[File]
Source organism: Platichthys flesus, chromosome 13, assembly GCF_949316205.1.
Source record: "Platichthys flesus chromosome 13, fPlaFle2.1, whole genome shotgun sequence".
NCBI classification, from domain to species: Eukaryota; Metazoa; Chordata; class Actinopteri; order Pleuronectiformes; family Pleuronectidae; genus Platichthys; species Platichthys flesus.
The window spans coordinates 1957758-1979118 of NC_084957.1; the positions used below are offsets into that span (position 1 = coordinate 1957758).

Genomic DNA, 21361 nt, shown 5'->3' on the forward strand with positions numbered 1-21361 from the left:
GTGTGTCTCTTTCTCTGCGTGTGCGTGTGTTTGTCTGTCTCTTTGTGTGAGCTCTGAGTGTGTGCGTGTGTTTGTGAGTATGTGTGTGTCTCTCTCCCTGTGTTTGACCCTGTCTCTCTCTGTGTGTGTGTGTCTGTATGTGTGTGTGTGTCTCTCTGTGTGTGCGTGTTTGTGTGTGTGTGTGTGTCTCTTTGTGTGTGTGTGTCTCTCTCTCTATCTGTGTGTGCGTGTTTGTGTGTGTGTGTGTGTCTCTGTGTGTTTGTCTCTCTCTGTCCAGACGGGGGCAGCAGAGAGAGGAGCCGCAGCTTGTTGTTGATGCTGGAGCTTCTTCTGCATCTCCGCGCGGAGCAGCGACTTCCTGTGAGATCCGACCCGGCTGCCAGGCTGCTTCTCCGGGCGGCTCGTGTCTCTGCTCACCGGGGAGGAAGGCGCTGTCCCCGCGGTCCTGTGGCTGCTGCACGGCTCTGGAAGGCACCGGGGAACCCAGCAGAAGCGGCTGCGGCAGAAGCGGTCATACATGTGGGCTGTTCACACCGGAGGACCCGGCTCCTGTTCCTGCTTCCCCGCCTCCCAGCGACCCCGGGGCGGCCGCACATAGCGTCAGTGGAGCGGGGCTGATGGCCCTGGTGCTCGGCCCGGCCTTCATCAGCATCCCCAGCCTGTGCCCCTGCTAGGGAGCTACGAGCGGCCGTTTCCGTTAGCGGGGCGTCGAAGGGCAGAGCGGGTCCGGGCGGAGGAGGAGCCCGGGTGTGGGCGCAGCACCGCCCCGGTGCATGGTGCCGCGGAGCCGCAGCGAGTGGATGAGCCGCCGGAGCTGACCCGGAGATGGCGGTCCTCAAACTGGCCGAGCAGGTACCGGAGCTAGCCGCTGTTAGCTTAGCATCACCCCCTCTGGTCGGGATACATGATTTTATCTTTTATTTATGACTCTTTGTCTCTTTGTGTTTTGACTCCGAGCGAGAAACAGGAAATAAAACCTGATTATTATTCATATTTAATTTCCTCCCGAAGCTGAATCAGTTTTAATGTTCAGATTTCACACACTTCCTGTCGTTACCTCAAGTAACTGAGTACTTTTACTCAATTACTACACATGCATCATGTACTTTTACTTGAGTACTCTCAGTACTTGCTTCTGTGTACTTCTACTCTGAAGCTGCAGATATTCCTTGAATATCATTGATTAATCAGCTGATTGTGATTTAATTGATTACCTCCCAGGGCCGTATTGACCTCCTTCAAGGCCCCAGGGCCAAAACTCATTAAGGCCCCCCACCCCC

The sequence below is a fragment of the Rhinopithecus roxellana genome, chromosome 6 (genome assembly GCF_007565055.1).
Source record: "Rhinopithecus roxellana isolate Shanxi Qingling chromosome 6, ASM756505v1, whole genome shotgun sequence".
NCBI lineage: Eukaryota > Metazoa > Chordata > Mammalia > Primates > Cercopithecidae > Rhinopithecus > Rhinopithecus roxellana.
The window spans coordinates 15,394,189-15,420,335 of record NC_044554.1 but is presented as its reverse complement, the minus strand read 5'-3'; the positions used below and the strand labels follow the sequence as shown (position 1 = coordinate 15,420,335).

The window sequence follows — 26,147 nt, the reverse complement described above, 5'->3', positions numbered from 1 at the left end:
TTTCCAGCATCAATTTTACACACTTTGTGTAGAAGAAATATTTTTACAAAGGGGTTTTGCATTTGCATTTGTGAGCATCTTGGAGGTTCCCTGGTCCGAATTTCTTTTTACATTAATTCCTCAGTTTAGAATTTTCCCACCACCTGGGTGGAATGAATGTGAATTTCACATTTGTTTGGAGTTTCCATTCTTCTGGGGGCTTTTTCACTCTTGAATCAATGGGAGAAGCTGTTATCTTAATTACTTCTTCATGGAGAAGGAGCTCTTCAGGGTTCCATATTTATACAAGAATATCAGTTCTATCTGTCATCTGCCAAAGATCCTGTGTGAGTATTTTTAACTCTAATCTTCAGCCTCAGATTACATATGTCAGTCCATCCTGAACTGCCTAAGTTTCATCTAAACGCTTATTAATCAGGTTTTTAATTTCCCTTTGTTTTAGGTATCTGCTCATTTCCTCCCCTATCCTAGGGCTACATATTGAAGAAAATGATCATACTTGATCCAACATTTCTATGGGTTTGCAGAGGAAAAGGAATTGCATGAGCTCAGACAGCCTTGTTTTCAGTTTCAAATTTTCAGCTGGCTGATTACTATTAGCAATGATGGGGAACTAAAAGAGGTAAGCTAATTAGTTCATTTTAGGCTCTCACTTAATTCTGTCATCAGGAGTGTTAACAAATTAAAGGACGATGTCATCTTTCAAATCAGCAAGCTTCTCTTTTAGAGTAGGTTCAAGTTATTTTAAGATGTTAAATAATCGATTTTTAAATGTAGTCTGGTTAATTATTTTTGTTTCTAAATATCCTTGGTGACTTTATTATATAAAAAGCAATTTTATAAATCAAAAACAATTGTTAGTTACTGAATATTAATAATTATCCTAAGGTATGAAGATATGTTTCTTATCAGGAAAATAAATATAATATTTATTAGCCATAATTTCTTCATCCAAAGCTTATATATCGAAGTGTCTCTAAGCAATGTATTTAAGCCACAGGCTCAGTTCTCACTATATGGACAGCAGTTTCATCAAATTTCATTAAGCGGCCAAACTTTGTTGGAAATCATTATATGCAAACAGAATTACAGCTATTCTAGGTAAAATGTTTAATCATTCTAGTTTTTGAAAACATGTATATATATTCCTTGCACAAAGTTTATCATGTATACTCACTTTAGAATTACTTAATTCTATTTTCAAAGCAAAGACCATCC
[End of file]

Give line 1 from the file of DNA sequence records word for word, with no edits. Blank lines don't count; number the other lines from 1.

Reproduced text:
Source organism: Platichthys flesus, chromosome 13, assembly GCF_949316205.1.